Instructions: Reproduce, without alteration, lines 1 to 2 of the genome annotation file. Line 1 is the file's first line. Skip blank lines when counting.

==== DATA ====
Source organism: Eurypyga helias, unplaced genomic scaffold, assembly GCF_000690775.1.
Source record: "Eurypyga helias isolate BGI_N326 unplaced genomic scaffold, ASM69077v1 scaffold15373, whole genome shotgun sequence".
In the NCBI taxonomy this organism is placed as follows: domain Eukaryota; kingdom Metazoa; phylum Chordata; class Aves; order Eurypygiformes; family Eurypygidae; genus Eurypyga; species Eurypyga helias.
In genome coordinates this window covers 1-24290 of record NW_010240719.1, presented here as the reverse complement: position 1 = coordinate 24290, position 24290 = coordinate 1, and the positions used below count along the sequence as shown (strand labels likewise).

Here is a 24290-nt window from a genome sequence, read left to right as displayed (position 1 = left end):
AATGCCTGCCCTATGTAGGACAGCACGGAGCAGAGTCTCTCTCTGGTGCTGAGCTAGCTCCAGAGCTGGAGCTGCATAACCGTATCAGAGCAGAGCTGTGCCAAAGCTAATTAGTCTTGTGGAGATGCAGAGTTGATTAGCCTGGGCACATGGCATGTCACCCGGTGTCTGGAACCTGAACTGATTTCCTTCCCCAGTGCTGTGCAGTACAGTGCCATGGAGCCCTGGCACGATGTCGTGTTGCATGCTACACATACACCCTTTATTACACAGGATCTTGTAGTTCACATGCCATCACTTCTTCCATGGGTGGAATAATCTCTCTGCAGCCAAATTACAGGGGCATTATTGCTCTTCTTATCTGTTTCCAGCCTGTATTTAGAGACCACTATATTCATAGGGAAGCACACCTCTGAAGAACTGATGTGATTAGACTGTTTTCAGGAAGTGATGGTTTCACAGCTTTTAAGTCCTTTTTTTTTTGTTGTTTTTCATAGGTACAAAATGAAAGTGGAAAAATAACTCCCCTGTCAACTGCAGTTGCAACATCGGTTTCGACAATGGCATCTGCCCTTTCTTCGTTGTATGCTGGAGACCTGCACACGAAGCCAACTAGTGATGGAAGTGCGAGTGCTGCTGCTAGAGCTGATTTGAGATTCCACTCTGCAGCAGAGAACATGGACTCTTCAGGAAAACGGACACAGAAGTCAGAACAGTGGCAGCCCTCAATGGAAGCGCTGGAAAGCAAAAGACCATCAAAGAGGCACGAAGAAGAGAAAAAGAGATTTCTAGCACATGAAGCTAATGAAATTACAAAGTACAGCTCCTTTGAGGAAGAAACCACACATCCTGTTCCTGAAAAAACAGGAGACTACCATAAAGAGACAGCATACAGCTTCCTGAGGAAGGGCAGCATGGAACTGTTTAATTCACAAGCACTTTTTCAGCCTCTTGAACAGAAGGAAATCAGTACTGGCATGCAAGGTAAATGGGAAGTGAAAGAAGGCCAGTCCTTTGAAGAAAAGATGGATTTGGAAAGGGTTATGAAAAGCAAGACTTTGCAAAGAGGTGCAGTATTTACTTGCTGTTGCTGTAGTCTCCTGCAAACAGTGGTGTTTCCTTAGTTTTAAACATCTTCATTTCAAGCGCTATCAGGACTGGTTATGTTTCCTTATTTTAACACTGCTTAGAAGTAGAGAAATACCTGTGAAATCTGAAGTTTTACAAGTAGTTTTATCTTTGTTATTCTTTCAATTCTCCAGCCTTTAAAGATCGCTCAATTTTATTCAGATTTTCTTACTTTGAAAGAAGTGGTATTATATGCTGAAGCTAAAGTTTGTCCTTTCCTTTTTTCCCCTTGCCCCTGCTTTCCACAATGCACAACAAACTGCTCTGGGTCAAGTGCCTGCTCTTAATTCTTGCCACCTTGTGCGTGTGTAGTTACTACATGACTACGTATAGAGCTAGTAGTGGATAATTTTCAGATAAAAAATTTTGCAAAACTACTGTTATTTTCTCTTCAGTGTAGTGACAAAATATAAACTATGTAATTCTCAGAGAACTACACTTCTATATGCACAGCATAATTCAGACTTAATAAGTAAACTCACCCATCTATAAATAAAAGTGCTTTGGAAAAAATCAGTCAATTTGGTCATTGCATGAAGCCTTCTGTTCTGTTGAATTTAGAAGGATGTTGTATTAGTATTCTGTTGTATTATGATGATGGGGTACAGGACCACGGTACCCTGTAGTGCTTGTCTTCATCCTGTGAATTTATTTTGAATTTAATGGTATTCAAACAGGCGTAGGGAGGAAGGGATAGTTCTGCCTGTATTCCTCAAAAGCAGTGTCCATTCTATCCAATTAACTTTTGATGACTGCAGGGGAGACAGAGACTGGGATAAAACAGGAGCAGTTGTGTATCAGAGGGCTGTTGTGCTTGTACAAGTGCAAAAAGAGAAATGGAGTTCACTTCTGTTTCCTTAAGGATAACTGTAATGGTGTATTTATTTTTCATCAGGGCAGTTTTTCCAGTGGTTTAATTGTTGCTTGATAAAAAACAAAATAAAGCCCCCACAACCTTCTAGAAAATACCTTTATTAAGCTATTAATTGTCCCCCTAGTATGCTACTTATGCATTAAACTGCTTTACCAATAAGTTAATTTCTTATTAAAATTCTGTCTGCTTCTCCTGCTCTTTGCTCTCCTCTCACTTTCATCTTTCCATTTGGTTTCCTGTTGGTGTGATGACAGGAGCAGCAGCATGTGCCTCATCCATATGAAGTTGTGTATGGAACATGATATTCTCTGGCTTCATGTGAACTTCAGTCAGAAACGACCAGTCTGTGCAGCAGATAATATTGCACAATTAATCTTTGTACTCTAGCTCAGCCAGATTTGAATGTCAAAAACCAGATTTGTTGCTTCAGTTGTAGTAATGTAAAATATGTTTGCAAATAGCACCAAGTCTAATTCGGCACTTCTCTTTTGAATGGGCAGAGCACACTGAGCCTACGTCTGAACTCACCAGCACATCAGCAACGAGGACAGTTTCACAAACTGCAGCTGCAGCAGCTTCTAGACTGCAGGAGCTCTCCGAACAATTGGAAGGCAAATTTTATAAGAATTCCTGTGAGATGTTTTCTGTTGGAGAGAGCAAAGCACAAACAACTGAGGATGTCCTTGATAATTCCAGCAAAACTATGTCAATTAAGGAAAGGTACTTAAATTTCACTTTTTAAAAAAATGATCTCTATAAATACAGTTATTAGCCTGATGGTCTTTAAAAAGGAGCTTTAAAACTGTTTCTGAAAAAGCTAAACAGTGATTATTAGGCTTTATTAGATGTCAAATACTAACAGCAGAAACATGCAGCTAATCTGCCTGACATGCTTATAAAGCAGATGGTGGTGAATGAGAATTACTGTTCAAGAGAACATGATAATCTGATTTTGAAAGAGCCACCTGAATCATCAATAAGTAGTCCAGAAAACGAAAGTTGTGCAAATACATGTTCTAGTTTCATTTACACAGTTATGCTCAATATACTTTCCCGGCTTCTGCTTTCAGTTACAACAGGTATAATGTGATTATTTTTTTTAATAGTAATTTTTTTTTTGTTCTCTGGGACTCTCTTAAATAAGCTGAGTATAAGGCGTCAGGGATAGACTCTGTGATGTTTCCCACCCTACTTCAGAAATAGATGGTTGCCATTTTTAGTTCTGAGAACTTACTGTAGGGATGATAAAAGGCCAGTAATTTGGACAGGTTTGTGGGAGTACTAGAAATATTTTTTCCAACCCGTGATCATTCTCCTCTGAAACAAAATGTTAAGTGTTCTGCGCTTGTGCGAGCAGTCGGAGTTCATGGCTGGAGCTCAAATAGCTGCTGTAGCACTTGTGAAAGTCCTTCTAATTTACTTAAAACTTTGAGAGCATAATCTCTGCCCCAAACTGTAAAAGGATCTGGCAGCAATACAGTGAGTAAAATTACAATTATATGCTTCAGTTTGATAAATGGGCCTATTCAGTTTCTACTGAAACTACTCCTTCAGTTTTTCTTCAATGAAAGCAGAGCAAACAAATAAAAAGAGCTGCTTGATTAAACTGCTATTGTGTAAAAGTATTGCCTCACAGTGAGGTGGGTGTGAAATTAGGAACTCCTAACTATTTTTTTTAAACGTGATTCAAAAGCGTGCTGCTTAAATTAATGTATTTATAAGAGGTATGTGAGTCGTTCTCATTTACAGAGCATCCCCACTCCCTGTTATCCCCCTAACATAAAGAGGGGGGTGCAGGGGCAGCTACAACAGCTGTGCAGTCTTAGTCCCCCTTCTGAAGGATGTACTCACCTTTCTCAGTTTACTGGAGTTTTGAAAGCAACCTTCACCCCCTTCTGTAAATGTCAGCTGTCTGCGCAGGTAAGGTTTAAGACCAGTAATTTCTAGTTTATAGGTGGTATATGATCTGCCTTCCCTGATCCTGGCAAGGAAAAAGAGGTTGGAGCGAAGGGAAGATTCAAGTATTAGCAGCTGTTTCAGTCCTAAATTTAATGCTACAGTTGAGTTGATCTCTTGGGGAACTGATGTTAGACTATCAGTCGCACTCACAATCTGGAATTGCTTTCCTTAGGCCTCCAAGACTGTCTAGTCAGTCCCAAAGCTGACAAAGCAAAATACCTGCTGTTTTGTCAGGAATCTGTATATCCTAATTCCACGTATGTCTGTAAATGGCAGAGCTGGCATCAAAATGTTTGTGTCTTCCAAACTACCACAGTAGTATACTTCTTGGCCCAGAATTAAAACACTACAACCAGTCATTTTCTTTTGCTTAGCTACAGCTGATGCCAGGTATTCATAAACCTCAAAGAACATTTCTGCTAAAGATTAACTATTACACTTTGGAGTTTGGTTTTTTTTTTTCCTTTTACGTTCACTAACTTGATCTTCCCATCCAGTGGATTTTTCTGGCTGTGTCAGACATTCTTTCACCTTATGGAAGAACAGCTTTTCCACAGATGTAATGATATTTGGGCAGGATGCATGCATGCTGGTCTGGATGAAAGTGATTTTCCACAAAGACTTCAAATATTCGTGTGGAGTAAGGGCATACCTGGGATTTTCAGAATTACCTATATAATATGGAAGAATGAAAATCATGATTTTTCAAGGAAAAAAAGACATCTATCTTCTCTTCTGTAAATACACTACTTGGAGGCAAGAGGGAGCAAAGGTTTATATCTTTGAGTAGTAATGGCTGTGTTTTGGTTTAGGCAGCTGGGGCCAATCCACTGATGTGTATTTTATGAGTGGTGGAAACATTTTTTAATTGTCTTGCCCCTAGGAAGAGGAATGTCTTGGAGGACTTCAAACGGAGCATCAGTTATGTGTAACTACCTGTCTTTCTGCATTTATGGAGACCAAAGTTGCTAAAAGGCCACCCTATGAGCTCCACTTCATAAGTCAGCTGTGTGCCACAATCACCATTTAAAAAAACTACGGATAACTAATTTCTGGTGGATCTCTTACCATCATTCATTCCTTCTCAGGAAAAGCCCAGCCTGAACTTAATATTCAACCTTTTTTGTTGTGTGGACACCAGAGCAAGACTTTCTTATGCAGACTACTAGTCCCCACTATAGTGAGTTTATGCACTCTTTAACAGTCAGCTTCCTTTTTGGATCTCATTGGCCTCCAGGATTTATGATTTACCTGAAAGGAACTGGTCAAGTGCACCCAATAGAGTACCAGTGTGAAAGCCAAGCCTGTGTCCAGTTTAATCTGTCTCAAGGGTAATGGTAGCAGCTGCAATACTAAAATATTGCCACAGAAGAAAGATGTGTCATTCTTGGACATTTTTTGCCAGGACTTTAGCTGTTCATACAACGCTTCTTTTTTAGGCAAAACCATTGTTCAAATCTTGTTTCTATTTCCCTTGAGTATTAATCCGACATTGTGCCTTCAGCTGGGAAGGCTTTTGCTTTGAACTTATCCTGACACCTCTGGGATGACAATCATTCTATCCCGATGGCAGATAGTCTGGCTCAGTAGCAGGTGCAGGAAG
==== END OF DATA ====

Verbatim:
Source organism: Eurypyga helias, unplaced genomic scaffold, assembly GCF_000690775.1.
Source record: "Eurypyga helias isolate BGI_N326 unplaced genomic scaffold, ASM69077v1 scaffold15373, whole genome shotgun sequence".